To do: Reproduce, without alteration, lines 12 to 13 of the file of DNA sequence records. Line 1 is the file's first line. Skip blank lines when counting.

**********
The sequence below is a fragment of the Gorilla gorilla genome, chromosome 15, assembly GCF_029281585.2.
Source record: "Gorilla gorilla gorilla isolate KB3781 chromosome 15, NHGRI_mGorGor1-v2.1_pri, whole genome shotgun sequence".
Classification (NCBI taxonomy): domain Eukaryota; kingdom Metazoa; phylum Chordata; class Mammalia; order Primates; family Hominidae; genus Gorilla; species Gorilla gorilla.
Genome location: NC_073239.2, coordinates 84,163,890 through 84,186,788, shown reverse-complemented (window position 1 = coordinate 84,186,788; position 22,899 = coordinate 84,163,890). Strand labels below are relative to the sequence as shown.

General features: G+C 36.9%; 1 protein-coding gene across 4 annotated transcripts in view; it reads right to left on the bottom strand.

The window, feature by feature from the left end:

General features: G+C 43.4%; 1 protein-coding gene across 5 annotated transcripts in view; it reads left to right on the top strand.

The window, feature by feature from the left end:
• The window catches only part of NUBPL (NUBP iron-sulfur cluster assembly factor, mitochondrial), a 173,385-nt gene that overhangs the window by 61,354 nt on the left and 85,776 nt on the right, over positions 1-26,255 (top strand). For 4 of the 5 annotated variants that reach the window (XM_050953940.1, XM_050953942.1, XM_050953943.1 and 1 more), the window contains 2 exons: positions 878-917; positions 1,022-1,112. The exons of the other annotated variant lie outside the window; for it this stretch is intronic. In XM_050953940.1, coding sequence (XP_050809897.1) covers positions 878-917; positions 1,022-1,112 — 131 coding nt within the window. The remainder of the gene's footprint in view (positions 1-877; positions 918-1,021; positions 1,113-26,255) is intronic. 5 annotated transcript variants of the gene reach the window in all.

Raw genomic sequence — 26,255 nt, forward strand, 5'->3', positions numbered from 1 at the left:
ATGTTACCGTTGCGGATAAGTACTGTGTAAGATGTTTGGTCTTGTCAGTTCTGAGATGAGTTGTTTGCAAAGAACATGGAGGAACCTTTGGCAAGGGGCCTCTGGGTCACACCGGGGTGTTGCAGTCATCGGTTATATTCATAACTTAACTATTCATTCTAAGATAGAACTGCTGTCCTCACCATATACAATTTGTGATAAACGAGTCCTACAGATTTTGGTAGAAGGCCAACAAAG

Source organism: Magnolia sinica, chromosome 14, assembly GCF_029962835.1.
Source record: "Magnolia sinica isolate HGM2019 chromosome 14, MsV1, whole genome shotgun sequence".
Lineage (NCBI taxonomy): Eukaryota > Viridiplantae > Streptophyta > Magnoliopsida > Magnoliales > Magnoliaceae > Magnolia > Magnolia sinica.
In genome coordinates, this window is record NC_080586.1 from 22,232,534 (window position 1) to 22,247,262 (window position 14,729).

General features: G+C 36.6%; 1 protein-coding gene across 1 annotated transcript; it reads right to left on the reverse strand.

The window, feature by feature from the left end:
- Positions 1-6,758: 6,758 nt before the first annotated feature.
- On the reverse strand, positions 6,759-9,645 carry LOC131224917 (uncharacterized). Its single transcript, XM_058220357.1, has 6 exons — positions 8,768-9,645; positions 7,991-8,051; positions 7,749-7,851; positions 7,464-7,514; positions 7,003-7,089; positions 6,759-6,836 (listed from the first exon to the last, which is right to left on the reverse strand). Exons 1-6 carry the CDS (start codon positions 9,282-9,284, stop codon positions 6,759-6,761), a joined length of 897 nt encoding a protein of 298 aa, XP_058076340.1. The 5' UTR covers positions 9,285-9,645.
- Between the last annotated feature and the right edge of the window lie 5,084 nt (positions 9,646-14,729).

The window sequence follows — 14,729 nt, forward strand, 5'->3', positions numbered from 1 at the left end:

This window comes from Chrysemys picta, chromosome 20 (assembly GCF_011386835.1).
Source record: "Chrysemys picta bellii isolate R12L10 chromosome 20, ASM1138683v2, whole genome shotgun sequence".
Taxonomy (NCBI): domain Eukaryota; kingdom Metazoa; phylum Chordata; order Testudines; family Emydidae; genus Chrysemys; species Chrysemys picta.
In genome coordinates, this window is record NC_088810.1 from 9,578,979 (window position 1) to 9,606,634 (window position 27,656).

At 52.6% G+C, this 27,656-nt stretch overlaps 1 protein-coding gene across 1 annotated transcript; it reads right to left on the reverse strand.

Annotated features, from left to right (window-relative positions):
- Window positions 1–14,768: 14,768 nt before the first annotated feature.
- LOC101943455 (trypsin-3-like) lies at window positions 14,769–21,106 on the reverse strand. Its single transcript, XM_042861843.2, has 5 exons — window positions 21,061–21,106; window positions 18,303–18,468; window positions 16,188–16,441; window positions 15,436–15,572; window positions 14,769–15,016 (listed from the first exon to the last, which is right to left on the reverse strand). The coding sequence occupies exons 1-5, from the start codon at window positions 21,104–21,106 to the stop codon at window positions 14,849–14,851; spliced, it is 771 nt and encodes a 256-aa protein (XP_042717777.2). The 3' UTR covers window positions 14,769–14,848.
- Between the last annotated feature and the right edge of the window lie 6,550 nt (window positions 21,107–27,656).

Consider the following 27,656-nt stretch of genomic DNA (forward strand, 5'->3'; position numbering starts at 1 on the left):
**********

Source organism: Magnolia sinica, chromosome 14, assembly GCF_029962835.1.
Source record: "Magnolia sinica isolate HGM2019 chromosome 14, MsV1, whole genome shotgun sequence".